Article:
Anthony Lacavera and Wind Mobile. Interview Part 2

by Jeff Wiener on January 19, 2010

Yesterday I posted the first half of an interview I had with Anthony Lacavera, Chairman of Wind Mobile. Wind Mobile launched as the fourth national wireless carrier last month. You can read yesterday’s post. Click here:

Jeff: What’s your thought on Google’s Nexus One phone ?

Anthony: It is a new device and it does have a lot of applications and features on it that people want and then it comes down to a lot of how this plays out in the medium to longer term in terms of what consumer preferences are.

Jeff: Would you say this would be a phone that Wind Mobile would carry?

Anthony: Yes, we’ve said that already. Chris Robbins has said a number of times he’s trying to do an agreement and there’s Ken Campbell involved as well. It’s working on the WIND network that’s really the big thing. It works on AWS which is our frequency but does not work on traditional GSM at this time. So, from a technical standpoint, at this moment today, WIND is the only carrier in Canada that could run it.

Jeff: Ironic considering …

Anthony: It’s pretty ironic since the incumbents last year were saying there would never be any AWS phones so WIND doesn’t have a chance.

Jeff: And they’ve just finished a battle over the iPhone too.

Anthony: Yes, exactly.

Jeff: iPhone is obviously the dominant phone. I could probably get into an entirely separate discussion on the Apple iPhone but we will leave that for another time. There’s this major guerrilla that’s getting ready to pounce on the market, that guerrilla being Google. I would like to side track a bit and discuss your thoughts on their dominance on the market.

Anthony: Sure

Jeff: When I interviewed Dave Dobbin last month, we were talking about Google as a competitive threat and how their presence will change the market place?

Anthony: Yes.

Jeff: I was referring not to Google’s handset itself but their model of using advertising to subsidize air time. There’s a possibility (I am speculating here, this is my theory) that Google could soon start partnering with data providers, companies like WIND and change the landscape. Let’s say for example, Google provided subsidized air time of $5 a month, or free, to consumers and used all Google Ad revenue to cover the costs of air time and split the revenue with the carrier. Is that a relationship or business proposition that you would consider using at WIND?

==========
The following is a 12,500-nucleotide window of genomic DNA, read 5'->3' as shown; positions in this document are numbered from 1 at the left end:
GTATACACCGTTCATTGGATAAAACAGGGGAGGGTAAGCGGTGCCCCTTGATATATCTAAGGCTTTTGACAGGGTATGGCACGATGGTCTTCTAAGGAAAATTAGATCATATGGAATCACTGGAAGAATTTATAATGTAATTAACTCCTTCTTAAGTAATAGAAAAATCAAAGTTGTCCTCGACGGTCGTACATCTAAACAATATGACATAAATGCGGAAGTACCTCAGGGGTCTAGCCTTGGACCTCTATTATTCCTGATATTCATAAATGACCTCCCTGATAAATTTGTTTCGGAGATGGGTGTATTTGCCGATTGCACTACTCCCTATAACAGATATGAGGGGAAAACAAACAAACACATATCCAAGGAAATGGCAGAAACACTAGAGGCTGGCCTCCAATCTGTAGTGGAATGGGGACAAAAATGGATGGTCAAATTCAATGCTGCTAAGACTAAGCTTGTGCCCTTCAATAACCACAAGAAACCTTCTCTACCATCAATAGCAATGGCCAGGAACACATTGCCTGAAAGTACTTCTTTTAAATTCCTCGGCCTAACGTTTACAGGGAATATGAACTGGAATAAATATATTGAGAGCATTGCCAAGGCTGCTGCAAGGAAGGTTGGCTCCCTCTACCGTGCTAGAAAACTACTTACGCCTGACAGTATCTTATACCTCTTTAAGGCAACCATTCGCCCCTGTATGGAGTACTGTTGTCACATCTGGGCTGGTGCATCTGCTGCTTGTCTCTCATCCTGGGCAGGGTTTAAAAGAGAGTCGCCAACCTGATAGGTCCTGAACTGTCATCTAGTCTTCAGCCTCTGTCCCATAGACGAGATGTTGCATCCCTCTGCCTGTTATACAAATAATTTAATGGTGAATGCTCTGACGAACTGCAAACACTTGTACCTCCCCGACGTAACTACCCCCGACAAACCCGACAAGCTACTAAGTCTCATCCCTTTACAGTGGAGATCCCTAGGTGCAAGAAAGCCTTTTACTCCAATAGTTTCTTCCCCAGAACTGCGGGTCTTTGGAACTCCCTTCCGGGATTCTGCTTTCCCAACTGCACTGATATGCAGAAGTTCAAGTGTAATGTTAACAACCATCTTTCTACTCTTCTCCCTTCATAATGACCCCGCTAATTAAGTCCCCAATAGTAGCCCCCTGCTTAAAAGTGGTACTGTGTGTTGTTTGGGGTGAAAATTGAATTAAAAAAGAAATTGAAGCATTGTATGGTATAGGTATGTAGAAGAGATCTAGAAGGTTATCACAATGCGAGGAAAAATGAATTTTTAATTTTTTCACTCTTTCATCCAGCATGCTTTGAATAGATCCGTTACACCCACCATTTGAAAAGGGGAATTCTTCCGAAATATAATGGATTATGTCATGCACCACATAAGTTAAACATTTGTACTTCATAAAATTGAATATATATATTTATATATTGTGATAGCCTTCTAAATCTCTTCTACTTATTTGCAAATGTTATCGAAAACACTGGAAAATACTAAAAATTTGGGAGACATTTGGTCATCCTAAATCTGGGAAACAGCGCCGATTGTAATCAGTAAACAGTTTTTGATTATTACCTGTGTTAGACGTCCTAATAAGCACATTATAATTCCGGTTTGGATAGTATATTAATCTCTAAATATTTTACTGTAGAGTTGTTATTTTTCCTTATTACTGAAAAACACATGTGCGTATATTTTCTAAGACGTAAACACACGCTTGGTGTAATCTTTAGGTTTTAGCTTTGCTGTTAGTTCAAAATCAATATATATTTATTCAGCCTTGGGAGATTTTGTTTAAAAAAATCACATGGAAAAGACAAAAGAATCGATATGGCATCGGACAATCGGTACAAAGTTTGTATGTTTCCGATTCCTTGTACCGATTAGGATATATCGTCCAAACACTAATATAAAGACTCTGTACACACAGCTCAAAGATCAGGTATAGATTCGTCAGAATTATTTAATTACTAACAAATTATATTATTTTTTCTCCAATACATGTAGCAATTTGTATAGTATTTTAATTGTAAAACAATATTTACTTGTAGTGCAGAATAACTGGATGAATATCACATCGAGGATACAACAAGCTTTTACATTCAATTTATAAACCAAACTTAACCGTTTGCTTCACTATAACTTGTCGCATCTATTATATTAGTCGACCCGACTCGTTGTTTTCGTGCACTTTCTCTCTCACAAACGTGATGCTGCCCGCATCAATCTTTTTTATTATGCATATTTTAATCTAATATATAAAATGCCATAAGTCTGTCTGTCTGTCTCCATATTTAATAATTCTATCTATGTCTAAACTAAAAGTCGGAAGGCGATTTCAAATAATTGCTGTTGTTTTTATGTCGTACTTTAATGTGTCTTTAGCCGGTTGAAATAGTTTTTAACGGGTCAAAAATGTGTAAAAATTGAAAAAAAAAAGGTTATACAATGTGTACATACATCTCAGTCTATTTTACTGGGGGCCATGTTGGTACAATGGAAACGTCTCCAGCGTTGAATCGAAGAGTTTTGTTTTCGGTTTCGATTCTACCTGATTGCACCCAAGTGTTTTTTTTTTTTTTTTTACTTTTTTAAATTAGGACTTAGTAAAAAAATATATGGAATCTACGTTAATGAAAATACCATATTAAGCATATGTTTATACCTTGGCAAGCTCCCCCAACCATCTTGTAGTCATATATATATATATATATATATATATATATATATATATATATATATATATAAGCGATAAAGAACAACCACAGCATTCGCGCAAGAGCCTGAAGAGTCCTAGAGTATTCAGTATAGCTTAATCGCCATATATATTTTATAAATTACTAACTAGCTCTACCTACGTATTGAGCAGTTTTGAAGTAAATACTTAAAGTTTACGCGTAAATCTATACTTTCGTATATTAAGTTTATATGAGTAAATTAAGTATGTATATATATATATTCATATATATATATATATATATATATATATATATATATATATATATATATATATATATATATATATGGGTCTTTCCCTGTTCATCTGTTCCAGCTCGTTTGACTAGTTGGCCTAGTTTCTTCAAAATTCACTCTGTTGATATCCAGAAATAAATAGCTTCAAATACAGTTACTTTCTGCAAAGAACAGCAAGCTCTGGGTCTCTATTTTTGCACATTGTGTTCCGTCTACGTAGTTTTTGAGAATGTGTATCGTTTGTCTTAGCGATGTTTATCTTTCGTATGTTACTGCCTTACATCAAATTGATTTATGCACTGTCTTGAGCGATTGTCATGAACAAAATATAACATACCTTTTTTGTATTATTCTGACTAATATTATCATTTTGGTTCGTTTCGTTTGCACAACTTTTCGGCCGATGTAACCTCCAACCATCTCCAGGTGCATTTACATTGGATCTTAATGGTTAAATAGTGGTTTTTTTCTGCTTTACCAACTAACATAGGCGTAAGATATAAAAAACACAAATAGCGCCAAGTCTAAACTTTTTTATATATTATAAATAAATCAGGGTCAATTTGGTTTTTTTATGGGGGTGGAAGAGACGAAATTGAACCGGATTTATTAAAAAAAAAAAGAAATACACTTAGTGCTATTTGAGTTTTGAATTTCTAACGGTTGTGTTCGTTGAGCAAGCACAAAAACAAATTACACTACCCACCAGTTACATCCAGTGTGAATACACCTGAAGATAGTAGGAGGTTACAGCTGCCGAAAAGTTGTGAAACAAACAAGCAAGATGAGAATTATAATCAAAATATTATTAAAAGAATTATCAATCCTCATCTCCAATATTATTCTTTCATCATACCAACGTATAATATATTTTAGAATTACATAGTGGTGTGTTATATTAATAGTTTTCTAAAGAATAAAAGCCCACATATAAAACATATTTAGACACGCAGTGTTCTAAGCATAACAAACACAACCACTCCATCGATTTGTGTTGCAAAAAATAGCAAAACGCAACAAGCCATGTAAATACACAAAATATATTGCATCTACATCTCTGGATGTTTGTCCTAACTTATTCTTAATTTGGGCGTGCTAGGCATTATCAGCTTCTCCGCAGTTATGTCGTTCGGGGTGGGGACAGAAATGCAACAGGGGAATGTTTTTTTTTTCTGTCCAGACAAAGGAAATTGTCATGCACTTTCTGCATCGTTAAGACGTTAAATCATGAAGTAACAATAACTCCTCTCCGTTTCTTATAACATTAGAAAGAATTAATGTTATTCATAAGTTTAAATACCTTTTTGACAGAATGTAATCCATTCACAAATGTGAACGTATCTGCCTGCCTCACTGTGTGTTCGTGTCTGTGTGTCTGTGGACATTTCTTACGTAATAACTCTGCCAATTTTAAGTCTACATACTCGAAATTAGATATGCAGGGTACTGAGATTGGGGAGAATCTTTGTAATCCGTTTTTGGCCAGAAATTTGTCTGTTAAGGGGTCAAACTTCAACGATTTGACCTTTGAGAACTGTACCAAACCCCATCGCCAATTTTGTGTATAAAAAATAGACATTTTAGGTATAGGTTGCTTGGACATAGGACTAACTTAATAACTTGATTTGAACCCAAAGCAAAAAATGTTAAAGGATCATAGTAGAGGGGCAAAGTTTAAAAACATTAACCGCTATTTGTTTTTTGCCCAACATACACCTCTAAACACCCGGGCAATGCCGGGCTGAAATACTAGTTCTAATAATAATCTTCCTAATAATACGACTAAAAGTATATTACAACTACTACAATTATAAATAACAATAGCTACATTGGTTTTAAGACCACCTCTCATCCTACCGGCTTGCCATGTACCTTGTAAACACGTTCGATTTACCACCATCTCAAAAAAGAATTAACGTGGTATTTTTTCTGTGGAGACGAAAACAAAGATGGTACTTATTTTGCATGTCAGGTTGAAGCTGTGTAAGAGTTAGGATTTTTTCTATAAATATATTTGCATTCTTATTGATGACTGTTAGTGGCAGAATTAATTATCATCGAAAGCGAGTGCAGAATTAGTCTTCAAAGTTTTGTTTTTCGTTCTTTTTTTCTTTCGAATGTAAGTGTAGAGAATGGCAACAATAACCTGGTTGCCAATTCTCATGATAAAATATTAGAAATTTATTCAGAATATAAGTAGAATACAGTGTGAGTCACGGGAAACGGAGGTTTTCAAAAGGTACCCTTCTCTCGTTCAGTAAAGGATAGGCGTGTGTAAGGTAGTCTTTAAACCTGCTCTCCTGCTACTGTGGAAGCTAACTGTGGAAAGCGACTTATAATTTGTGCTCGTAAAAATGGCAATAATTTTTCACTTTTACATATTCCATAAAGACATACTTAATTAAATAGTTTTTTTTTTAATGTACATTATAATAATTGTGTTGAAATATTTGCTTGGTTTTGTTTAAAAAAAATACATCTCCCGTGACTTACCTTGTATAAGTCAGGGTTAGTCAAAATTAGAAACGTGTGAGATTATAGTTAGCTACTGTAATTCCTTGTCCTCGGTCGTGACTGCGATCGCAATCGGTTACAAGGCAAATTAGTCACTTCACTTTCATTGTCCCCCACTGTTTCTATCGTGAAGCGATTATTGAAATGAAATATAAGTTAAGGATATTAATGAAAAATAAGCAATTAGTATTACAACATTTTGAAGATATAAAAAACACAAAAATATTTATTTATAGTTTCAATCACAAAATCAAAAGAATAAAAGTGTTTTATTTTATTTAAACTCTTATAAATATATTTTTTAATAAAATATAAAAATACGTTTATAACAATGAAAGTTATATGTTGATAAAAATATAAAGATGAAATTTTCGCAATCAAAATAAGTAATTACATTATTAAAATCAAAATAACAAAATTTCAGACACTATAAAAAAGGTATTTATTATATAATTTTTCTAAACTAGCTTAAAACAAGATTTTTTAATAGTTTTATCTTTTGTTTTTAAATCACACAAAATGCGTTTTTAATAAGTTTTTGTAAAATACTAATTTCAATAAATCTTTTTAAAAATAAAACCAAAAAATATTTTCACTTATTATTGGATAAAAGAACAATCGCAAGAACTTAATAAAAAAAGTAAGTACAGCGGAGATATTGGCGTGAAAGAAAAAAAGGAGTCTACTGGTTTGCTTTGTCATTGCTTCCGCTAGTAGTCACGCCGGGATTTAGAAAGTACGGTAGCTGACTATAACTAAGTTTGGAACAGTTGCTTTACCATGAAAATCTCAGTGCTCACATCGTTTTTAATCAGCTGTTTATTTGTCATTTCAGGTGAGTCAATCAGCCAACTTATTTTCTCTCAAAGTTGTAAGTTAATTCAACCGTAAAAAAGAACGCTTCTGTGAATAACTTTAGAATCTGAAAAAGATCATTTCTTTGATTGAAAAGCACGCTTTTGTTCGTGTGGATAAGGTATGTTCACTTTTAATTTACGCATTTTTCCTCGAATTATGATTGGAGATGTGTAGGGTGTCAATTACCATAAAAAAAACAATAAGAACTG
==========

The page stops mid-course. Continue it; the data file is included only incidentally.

Anthony: Absolutely, as long as we remember that our model is unlimited voice, unlimited data, no contracts etc. As long as that’s true and as long as we are consistent on that, that’s really the thing. We will investigate any alternatives but we can’t go off our model. Obviously, we’d like to have Google involved.


Jeff: This would be a Google data plan though. Google has changed so many businesses and business units. Crystal balling this, I see them putting potentially the whole GPS market at risk by offering GPS services on handhelds. The GPS itself is free, completely paid for by advertising, whatever restaurant or whatever bowling alley wants to advertise on the handheld and the services are paid through Ad revenue.

So, Google comes to the market and says “Look, we are going to provide data services, we are going to partner with a data company in Canada, we are going to sell these services for $5 a month, for example. Whoever wants Google data services at $5 a month come get it. And it’s entirely paid for through advertising”

Could you see us coming to a point in the Canadian data landscape market where a company decides that Google, which is one of the few players which can pull this off, actually pulls a stunt like that?

Anthony: Honestly Jeff, I think that it’s early days to speculate on stuff like that. Clearly, that is their model and they would like to see it unfold that way. I agree with you that they have a very unique market position in terms of trying to capitalize on a model like that but there are a lot of players, there are a lot of stakeholders here and I don’t think it’s so clear that it’s necessarily going to be successful.

That being said, my first response is, we are clearly interested in exploring these types of opportunities. Again, as long as we don’t go off promise of delivering to Canadians – Unlimited Voice, Unlimited Data with a subscription model and without having to introduce subsidies for the handset.

And, advertising subsidy, that’s app driven – which is really the core of what Google is talking about in my view. Sure, of course, we’d love to find a way to make that work as long as it does not compromise our business model.

Jeff: And my last question – What technology do you see as the most technologically threatening to the cell business and why?

Anthony: I think one of the great things about the business is that there is an explosive growth in demand, particularly for data. I think that the traditional cell business is threatened by the fact that people want more and more different kinds of wireless devices.

You have just read the second half of a two part interview. To read yesterday’s post click here …

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Written by: Jeff Wiener. www.digitcom.ca. Follow TheTelecomBlog.com by: RSS, Twitter, Identi.ca, or Friendfeed

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